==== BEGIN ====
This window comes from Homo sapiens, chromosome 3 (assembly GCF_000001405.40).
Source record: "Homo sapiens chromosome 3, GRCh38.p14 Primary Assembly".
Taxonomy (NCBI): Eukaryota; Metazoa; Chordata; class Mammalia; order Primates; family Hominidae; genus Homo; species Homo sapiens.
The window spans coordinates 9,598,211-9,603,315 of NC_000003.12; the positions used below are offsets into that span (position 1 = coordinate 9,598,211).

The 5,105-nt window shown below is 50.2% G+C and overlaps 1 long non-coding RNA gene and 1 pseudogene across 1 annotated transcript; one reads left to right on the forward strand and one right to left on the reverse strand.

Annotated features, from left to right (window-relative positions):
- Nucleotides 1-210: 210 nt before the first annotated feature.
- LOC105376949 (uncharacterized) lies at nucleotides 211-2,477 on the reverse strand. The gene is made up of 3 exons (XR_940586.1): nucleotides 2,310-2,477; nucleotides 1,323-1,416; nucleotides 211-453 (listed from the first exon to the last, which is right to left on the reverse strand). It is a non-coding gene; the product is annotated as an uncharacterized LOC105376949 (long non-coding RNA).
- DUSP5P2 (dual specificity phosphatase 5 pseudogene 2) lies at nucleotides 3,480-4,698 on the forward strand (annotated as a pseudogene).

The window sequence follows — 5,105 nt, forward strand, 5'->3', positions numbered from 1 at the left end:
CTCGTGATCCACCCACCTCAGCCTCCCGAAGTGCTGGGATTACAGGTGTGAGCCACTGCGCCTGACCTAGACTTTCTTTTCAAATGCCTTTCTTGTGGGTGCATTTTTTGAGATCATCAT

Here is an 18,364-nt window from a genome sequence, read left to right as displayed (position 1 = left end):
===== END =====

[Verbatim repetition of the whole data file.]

This window comes from Homo sapiens, chromosome 3 (assembly GCF_000001405.40).
Source record: "Homo sapiens chromosome 3, GRCh38.p14 Primary Assembly".
Taxonomy (NCBI): Eukaryota; Metazoa; Chordata; class Mammalia; order Primates; family Hominidae; genus Homo; species Homo sapiens.
The window spans coordinates 9,598,211-9,603,315 of NC_000003.12; the positions used below are offsets into that span (position 1 = coordinate 9,598,211).

The 5,105-nt window shown below is 50.2% G+C and overlaps 1 long non-coding RNA gene and 1 pseudogene across 1 annotated transcript; one reads left to right on the forward strand and one right to left on the reverse strand.

Annotated features, from left to right (window-relative positions):
- Nucleotides 1-210: 210 nt before the first annotated feature.
- LOC105376949 (uncharacterized) lies at nucleotides 211-2,477 on the reverse strand. The gene is made up of 3 exons (XR_940586.1): nucleotides 2,310-2,477; nucleotides 1,323-1,416; nucleotides 211-453 (listed from the first exon to the last, which is right to left on the reverse strand). It is a non-coding gene; the product is annotated as an uncharacterized LOC105376949 (long non-coding RNA).
- DUSP5P2 (dual specificity phosphatase 5 pseudogene 2) lies at nucleotides 3,480-4,698 on the forward strand (annotated as a pseudogene).

The window sequence follows — 5,105 nt, forward strand, 5'->3', positions numbered from 1 at the left end:
CTCGTGATCCACCCACCTCAGCCTCCCGAAGTGCTGGGATTACAGGTGTGAGCCACTGCGCCTGACCTAGACTTTCTTTTCAAATGCCTTTCTTGTGGGTGCATTTTTTGAGATCATCAT

Here is an 18,364-nt window from a genome sequence, read left to right as displayed (position 1 = left end):